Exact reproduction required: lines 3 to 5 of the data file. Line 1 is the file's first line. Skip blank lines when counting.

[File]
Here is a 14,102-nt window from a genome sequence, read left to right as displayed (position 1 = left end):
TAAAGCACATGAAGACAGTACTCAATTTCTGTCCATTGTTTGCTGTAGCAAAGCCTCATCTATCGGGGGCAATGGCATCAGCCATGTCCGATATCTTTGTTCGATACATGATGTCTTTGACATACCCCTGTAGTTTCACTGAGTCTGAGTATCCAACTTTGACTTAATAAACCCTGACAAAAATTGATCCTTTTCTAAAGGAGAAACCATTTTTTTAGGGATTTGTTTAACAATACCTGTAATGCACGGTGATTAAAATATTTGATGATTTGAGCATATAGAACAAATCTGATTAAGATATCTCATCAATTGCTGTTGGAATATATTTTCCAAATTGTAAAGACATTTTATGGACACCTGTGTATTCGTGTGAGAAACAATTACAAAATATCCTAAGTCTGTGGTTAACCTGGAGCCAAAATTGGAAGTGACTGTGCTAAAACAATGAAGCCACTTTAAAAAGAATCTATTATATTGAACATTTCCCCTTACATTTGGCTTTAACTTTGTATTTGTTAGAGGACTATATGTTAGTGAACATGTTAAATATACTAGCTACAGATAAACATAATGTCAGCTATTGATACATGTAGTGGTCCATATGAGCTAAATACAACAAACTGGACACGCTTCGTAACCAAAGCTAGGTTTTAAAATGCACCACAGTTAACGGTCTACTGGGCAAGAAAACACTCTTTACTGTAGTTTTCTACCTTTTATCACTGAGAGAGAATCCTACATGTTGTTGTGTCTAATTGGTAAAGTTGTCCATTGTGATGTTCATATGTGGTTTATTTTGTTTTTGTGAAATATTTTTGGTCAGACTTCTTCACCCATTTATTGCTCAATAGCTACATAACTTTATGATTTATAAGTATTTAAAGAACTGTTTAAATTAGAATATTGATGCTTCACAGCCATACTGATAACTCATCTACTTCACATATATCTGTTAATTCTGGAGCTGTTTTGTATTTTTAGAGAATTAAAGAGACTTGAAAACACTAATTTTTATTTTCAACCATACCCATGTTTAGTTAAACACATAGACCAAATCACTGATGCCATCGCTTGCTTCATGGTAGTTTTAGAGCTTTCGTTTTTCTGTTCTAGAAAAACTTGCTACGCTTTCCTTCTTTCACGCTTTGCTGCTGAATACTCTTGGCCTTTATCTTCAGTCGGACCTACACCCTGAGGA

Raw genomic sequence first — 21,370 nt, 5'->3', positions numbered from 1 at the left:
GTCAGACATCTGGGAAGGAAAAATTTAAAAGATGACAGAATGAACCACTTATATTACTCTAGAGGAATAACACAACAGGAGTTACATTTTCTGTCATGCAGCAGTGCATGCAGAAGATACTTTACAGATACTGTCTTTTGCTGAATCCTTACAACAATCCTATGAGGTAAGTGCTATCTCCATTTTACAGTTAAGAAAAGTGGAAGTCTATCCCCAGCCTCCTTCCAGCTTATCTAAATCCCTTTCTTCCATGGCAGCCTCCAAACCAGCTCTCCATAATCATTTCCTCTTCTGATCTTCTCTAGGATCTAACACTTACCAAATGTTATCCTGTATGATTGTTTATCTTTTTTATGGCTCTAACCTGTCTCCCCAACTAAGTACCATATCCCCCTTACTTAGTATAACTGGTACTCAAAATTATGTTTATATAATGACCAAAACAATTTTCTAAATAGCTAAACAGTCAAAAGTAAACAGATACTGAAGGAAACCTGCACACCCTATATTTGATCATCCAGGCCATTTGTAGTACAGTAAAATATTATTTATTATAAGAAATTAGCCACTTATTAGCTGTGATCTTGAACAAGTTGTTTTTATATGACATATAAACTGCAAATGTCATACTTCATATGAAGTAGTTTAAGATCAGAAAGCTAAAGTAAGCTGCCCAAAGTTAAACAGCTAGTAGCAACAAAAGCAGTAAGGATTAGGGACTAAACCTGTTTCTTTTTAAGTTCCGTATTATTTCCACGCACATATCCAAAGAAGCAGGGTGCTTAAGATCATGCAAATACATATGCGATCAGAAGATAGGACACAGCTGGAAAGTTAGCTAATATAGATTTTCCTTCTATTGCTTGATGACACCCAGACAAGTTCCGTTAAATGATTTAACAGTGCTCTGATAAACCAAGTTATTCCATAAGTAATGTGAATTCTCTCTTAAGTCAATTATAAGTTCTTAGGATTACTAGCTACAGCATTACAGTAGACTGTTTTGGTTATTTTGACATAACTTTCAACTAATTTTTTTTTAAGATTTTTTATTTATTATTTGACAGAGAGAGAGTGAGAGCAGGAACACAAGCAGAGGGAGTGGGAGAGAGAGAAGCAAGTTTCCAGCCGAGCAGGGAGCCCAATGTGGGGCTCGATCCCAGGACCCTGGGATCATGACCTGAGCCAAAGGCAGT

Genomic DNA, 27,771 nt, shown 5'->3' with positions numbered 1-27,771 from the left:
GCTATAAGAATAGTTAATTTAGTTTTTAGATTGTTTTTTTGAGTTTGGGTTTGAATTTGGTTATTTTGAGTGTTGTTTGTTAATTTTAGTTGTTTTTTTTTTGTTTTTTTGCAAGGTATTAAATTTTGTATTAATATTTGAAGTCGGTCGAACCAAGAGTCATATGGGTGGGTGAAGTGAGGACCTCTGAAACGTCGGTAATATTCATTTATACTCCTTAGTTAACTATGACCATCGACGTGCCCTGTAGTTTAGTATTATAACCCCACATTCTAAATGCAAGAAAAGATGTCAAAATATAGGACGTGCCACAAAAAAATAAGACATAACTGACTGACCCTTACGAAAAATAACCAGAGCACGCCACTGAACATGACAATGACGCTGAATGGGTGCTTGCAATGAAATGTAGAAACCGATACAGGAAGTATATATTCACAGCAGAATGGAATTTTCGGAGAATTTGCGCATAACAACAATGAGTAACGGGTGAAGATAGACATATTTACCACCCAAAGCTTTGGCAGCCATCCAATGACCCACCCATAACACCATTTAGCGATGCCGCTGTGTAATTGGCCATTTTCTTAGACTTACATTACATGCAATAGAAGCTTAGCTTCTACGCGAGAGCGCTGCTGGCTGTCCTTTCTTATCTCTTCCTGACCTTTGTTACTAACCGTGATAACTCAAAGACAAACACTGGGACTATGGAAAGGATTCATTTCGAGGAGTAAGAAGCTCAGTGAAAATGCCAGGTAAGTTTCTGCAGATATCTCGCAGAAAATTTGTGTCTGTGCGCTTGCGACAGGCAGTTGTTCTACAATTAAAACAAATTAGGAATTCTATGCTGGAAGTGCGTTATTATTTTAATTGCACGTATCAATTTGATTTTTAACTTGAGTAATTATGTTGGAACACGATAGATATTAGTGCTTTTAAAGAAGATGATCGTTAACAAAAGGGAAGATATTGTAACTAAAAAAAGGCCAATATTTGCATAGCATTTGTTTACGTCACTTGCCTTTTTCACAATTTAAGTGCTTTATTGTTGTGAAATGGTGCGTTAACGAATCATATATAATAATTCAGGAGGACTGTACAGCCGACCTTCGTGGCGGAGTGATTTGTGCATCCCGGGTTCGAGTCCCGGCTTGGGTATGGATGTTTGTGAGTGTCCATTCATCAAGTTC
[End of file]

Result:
Raw genomic sequence first — 21,370 nt, 5'->3', positions numbered from 1 at the left:
GTCAGACATCTGGGAAGGAAAAATTTAAAAGATGACAGAATGAACCACTTATATTACTCTAGAGGAATAACACAACAGGAGTTACATTTTCTGTCATGCAGCAGTGCATGCAGAAGATACTTTACAGATACTGTCTTTTGCTGAATCCTTACAACAATCCTATGAGGTAAGTGCTATCTCCATTTTACAGTTAAGAAAAGTGGAAGTCTATCCCCAGCCTCCTTCCAGCTTATCTAAATCCCTTTCTTCCATGGCAGCCTCCAAACCAGCTCTCCATAATCATTTCCTCTTCTGATCTTCTCTAGGATCTAACACTTACCAAATGTTATCCTGTATGATTGTTTATCTTTTTTATGGCTCTAACCTGTCTCCCCAACTAAGTACCATATCCCCCTTACTTAGTATAACTGGTACTCAAAATTATGTTTATATAATGACCAAAACAATTTTCTAAATAGCTAAACAGTCAAAAGTAAACAGATACTGAAGGAAACCTGCACACCCTATATTTGATCATCCAGGCCATTTGTAGTACAGTAAAATATTATTTATTATAAGAAATTAGCCACTTATTAGCTGTGATCTTGAACAAGTTGTTTTTATATGACATATAAACTGCAAATGTCATACTTCATATGAAGTAGTTTAAGATCAGAAAGCTAAAGTAAGCTGCCCAAAGTTAAACAGCTAGTAGCAACAAAAGCAGTAAGGATTAGGGACTAAACCTGTTTCTTTTTAAGTTCCGTATTATTTCCACGCACATATCCAAAGAAGCAGGGTGCTTAAGATCATGCAAATACATATGCGATCAGAAGATAGGACACAGCTGGAAAGTTAGCTAATATAGATTTTCCTTCTATTGCTTGATGACACCCAGACAAGTTCCGTTAAATGATTTAACAGTGCTCTGATAAACCAAGTTATTCCATAAGTAATGTGAATTCTCTCTTAAGTCAATTATAAGTTCTTAGGATTACTAGCTACAGCATTACAGTAGACTGTTTTGGTTATTTTGACATAACTTTCAACTAATTTTTTTTTAAGATTTTTTATTTATTATTTGACAGAGAGAGAGTGAGAGCAGGAACACAAGCAGAGGGAGTGGGAGAGAGAGAAGCAAGTTTCCAGCCGAGCAGGGAGCCCAATGTGGGGCTCGATCCCAGGACCCTGGGATCATGACCTGAGCCAAAGGCAGT

Genomic DNA, 27,771 nt, shown 5'->3' with positions numbered 1-27,771 from the left: